Next Steven Spielberg branched into a genre with which he has become synonymous. “I did science fiction movies and, with the Bolex, I was able to shoot a sequence, rewind the film and then shoot double-exposures – people disappearing, beautiful young women turning into ghoulish nightmares. I’d use the old Lon Chaney dissolve trick – applying a little more makeup every few feet and dissolving from one stage of malignant facial growth to the next until I had Vampira.” To complete his cinematic vision, Spielberg ventured into the realm of post-production. “I edited everything myself. Once I discovered how important a cut was, I never cut in the camera again. I would shoot all the master shots on one roll, all the close-ups on another roll and all of the action and trick shots on a third roll. Then I would break the film down and hang all the separate shots on pins on a little makeshift cutting rack in my bedroom at home. I’d label each one of them with a piece of tape, identifying it by number, what was in the scene, and where it was to go. Then I would pull each one of its pin and cut the way they cut today. So I really assembled the film. I became a film editor before I became a professional director.”
Producing his independently-funded pictures had become more expensive resulting in Steven Spielberg adopting an enterprising financial solution. “The audience was usually composed of children under twelve. I sold tickets for a dime [later raising it to quarter] and they’d come over to my house. We’d used the family room and they’d sit on card-table chairs. That was my first audience – youngsters. I made a film at sixteen called Firelight, which was a very ambitious science fiction film that ran two and a half hours. It was made with a sound stripe and had sync dialogue, music and sound effects created in the camera involving four, five, and sometimes ten passes on a single piece of film. I showed the film a buck a head to 500 people. The film cost $400 and I made $100 profit on the first night it showed. My father was transferred and we moved the next day to San Francisco – actually twenty-four hours after the premier of my first sophisticated full-length movie. After that my life changed and I went without film for about two years while I was trying to get out of high school, get some decent grades and find a college. I got serious about studying.”
Even though he was able to indulge himself in his creative passion, Steven Spielberg reflects on his childhood with a hint of regret. “All the guys who discovered girls early never had anything to do with my movies. The guys who were dating at twelve and thirteen thought making movies was kid stuff, and so most of the friends I had helping me on those films were the late-starters in life.” The director’s younger sister Anne sees things differently. “He had more friends than he remembers having. I don’t think he realized the crushes that some girls had on him. Some of my friends had major crushes on him. If you looked at a picture of him then, you’d say, ‘Yes, there’s a nerd. There’s the crewcut, the flattop, there are the ears. There’s the skinny body.’ But he really had an incredible personality. He could make people do things. He made everything he was going to do sound like you wished you were a part of it.” Assessing his short films, Steven Spielberg remarked, “They were recognizably home movies with youngsters with cowboy hats and German combat helmets. It is a joke to see them today. What surprised me was there was technique in some of the earliest films, the fast cutting.”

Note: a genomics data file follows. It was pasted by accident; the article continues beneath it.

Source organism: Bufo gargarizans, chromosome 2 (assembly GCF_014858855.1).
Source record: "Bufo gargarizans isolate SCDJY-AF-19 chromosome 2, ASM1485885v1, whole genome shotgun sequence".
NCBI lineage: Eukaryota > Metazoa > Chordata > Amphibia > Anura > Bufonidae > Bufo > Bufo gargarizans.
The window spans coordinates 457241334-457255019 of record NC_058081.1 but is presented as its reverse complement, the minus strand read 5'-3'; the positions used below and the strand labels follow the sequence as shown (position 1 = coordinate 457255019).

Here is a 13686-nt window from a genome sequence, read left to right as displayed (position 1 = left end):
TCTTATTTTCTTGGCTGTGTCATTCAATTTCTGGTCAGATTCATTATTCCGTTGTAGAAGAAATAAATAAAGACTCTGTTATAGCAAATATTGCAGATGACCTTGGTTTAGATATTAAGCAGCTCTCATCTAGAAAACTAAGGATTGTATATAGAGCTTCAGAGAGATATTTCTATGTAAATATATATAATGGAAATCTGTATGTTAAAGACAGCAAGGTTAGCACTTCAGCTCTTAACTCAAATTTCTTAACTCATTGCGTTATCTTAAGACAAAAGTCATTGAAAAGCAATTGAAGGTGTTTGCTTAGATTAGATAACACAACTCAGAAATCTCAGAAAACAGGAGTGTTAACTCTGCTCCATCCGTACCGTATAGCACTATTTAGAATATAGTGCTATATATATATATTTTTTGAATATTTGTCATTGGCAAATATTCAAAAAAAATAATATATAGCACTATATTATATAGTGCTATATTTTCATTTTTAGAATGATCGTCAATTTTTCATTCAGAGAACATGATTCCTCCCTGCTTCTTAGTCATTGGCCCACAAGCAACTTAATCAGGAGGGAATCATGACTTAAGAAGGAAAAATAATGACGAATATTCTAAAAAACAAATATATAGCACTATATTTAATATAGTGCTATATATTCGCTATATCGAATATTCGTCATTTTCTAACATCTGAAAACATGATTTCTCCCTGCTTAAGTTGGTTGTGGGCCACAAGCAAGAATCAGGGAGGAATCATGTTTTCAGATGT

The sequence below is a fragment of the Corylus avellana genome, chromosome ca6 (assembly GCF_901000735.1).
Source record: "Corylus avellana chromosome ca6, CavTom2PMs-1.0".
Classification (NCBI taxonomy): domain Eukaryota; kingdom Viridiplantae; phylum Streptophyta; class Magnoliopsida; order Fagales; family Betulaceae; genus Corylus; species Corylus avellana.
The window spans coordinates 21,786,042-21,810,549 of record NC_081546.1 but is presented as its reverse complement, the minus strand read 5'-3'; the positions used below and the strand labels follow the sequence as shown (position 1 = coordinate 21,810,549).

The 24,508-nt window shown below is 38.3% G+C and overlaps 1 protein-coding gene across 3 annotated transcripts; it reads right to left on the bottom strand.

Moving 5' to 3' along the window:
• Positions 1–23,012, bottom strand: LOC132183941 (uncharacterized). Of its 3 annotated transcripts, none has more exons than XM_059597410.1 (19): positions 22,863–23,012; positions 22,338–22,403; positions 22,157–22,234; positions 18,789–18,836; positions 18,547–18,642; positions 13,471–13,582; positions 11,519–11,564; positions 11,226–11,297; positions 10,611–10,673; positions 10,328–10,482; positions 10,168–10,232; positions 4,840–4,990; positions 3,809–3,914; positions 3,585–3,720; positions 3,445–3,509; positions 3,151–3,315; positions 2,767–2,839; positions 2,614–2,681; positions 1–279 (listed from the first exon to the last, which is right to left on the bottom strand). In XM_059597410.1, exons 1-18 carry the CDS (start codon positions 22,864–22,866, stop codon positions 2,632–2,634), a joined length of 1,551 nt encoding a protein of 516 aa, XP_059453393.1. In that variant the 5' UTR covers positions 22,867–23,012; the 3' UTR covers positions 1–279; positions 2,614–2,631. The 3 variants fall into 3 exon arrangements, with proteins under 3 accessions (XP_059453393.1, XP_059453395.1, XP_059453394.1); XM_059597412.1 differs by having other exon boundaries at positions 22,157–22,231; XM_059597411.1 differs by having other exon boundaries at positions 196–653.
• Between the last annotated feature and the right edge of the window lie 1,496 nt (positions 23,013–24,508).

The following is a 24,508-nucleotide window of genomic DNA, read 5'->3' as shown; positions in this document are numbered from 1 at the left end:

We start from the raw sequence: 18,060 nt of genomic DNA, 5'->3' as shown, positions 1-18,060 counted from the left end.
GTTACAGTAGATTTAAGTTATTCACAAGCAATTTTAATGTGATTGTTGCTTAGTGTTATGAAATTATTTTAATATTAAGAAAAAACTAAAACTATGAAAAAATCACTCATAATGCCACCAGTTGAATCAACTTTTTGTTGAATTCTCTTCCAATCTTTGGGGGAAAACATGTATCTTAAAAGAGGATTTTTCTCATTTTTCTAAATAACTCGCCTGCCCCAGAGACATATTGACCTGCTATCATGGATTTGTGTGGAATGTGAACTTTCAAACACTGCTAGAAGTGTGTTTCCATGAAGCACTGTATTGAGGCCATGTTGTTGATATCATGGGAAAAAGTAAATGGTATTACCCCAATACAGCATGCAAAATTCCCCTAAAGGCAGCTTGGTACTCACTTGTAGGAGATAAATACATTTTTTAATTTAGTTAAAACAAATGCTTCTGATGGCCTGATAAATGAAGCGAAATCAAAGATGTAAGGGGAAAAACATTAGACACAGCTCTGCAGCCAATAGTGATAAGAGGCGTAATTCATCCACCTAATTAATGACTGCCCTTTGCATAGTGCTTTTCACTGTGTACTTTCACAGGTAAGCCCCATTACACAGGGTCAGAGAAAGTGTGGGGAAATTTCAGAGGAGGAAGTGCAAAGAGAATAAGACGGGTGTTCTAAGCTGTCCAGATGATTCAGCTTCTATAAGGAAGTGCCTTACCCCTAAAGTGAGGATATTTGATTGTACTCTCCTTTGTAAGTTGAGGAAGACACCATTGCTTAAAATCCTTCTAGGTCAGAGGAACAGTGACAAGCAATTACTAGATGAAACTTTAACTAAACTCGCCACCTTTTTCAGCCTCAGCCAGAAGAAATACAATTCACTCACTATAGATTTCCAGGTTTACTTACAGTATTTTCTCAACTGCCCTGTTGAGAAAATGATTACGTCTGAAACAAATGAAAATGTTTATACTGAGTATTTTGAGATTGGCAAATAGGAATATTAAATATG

Addressing the Hollywood folklore about him deviously inhabiting an empty office on the Universal Studio lot, which allowed him to establish the necessary industry contacts to get his moviemaking career started, Spielberg remarked, “The first job came when Sid Sheinberg, who was president of television production at Universal at the time, saw a twenty-four minute short I had made called Amblin’ . I made the short while I was a student at Cal State, Long Beach, but not as part of the film program of Cal State; it was done on my own with $15,000 from Dennis Hoffman, an independent producer. When Sid Sheinberg saw it, he just said, very simply, ‘I’d like you to spend the next seven years of your life here at Universal Studios. Along with that, you will be directing, writing, and producing. How would you like that? How does that sound?’ Well, it sounded fine to me. There were no other jobs in the offing, and I had just turned twenty-one. It was a dream come true. He immediately put me into a TV movie, a pilot trilogy called Night Gallery. I shot the second section with Joan Crawford [Mildred Pierce], a forty-three minute story written by Rod Serling [Twilight Zone]. I didn’t work for a year after the show came out.”